Forget what you think you know about Pamela Anderson.
In an intimate, revealing new Netflix documentary, "Pamela, A Love Story" (streaming as of Jan 31st), the blonde bombshell who dominated headlines and Playboy covers for much of the 90s and 00's, finally gets to share her version of her life in the spotlight.
It's an empowering and tender portrait of a girl from humble beginnings, looking back at her tremendous journey into womanhood and then motherhood, through successes, failures and controversies, as she - now in her mid-50s - attempts to reclaim the narrative of her own life.
You're not alone if the Pamela Anderson in your mind is a frozen snapshot - or a slow-motion jog down the beach - from over 30 years ago. Like many women of the era, the traumatizing personal events of her life became fodder for the tabloids, and punchlines for the late night shows. Pamela Anderson was by all accounts the most beautiful woman in the world, as seen by a world who was never able to quite see anything except what Pamela was showing us on the outside.
She is a person who can be seen as incredibly lucky, who has had a career that many could only dream of. She's also a person whose most personal and private moments were literally stolen from her, who is defined now mostly as that Pamela from the "Pamela & Tommy Lee" sex tape...one of the biggest celebrity sex scandals of all-time, and the event that led to the very first "viral" anything on the budding internet.
Her then-husband, Motley Crue rocker Tommy Lee, came out of the scandal fairly unscathed, at least as far as public perception went...heck, he's a rock star after all. But Pamela was labeled a whore, a skank, or [insert any other derogatory label you can find here]. Her career was ruined. And much of the narrative that followed - that somehow the couple leaked the tape (they didn't), that somehow they've profited from it (they haven't, "not one cent"), or that somehow they were able to navigate and move past it, nearly 30+ years later (Pamela for one, is still deeply traumatized by it and as this doc shows, is hard-pressed to talk in too great of detail about the entire time period).
While "Pamela, A Love Story" of course tackles this whole scandal, it doesn't focus on it. The focus is all on Pamela Anderson, the woman that she is now...a mother of two grown boys (both with Tommy), who just finished a successful run on Broadway. That's right, Pamela Anderson was on Broadway, and played to incredibly positive reviews.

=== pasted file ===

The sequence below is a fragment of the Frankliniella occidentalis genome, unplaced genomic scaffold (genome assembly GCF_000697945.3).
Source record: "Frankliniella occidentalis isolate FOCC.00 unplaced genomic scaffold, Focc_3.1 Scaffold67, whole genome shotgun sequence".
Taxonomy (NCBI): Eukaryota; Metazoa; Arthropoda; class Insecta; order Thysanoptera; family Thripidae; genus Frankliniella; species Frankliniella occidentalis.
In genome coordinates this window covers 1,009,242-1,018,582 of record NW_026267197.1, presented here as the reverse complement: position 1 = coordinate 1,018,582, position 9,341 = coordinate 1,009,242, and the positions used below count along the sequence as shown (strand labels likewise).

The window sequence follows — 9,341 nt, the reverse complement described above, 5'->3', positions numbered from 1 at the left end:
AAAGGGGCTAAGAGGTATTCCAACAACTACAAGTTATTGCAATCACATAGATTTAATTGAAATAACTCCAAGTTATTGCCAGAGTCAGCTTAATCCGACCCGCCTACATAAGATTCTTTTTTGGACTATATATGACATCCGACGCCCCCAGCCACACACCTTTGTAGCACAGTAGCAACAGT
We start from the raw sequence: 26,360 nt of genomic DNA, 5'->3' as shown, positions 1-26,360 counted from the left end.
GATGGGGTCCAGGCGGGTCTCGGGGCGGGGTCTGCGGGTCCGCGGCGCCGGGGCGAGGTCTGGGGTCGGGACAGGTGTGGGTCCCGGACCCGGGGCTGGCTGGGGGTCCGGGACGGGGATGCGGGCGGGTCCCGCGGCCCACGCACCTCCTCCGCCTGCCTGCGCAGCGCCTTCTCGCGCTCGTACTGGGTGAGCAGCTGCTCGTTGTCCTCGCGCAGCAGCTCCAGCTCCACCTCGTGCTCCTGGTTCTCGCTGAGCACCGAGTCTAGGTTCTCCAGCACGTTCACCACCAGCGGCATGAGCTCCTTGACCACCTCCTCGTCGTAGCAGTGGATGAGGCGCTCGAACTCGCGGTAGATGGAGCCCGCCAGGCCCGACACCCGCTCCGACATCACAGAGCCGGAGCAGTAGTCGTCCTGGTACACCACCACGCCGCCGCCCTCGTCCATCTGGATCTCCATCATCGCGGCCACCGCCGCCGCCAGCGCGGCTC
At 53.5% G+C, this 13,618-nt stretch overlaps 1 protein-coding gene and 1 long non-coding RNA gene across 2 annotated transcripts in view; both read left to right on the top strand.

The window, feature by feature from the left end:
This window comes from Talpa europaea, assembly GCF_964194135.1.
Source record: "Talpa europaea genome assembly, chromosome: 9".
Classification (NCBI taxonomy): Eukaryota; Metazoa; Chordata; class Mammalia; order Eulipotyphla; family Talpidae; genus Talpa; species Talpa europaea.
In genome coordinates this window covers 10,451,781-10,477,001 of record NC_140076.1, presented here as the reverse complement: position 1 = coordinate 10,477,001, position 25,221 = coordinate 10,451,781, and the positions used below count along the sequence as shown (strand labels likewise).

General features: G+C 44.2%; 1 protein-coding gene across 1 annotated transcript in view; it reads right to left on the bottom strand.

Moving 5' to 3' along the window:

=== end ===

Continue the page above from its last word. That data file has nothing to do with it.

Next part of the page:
She appears on camera in this film without any makeup, with her hair tossed back and appearing more comfortable in her skin than we've ever seen her before. If anything, Pamela Anderson ditches the "ditzy blonde" label she had carried throughout her young career, and is a hopeless romantic, if anything else (that might explain the five times she has been married, each leading to personal growth).
She's never watched "the tape" and she also had nothing to do with the recent "Pam & Tommy" series that recently played on Hulu (when one of her sons mentions that he watched the first few episodes out of curiosity, she is overcome with pain and visibly shaken at even the thought of reliving the entire nightmare).
Pamela looks back at her life not in defiance or with any deep regret, but more with a sense of wonderment, that the awkward, brown-haired little girl from Canada had managed to live this whirlwind life. And the movie is also, by the way, not a memorial...as much as it looks back, it looks forward, and if we've learned anything at all from Pamela Anderson's journey, it's that she is full of surprises and capable of pretty much anything.
It's impossible too, for the viewer not to get caught up in the whirlwind that is Pamela Anderson. After all this time, she gets to set the record straight. And "Pamela, A Love Story" also is a reminder to the audience not to be so quick to judge a book by its cover...a lesson that is dripping with irony if you consider that it comes from a woman who was known for existing on the cover.
Run Time: 1 hour 52 minutes.
Directed by Ryan White ("Good Night Oppy," "Ask Dr Ruth," "Serena").
"Pamela, A Love Story" is available to stream on Netflix on Tuesday, January 31st, 2023.
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